Transient ischaemic attackBMJ 2009; 338 doi: https://doi.org/10.1136/bmj.a2343 (Published 23 March 2009) Cite this as: BMJ 2009;338:a2343
- Vedamurthy Adhiyaman, consultant in geriatric medicine1,
- Sonja Adhiyaman, general practitioner 2
- 1Glan Clwyd Hospital, Rhyl, Denbighshire LL18 5UJ
- 2The Laurels Surgery, Flint, Flintshire CH6 5AF
- Correspondence to: V Adhiyaman
- Accepted 10 July 2007
A 64 year old man comes to your surgery five days after an episode of visual loss in his left eye, followed by right sided weakness and speech disturbance lasting 10 minutes. He has made a complete recovery and has driven himself to the surgery to ask whether he can return to work.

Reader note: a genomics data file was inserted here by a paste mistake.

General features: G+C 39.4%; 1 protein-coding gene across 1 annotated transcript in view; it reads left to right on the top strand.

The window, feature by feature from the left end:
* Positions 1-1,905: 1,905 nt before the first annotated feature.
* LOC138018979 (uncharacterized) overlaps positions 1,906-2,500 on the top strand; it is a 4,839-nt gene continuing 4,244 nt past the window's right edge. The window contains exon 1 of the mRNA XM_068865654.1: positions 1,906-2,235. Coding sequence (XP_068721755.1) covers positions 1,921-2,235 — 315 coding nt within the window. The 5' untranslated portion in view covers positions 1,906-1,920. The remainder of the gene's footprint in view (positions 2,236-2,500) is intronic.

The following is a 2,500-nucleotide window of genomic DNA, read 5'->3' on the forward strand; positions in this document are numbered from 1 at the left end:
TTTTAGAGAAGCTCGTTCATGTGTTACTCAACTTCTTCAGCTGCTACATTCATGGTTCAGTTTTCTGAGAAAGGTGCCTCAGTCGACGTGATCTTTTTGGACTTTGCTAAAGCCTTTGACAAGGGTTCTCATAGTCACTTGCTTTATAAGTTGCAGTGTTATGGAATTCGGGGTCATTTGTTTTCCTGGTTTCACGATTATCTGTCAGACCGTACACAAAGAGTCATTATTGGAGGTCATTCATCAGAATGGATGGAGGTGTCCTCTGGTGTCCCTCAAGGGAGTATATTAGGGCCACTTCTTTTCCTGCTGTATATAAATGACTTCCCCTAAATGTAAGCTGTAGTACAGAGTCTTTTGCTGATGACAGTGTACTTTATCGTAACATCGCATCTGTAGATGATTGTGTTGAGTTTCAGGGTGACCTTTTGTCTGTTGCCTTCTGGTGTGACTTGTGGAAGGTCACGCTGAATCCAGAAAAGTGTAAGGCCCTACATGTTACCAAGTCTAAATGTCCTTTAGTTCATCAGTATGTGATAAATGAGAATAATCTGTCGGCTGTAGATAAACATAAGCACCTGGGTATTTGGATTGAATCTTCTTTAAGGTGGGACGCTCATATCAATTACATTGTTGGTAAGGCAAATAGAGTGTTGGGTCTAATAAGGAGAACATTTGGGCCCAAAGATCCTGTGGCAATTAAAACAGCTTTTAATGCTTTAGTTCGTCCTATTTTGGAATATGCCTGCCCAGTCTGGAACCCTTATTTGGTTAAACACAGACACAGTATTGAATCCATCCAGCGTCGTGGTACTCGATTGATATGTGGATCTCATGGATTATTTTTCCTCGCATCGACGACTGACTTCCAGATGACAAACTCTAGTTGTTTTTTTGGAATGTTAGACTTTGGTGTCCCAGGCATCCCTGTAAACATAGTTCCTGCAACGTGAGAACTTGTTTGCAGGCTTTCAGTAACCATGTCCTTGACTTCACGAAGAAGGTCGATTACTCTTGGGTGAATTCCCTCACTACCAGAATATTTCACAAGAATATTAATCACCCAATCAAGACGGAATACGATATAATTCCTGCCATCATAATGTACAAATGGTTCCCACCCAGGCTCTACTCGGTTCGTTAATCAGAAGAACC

What issues you should cover
Transient ischaemic attack (TIA) is a sudden onset focal neurological deficit that resolves completely within 24 hours.
Amaurosis fugax, an embolic form of a TIA in the carotid territory, is painless transient monocular blindness, described as a curtain, shade, or mist descending over the eye.
The diagnosis of a TIA is based entirely on history rather than brain imaging.
The risk of a recurrent event after a TIA is highest in the first month (risk of 8-10% at seven days and 11-15% at 30 days).
Onset—Symptoms are sudden in TIA, as in acute stroke. Insidious onset of symptoms is unlikely to be a TIA.
Intensity— Symptoms of a TIA are maximal at onset. Gradual progression of symptoms would point to a different pathology, such as migraine, demyelination, or a tumour. Even though recurrent …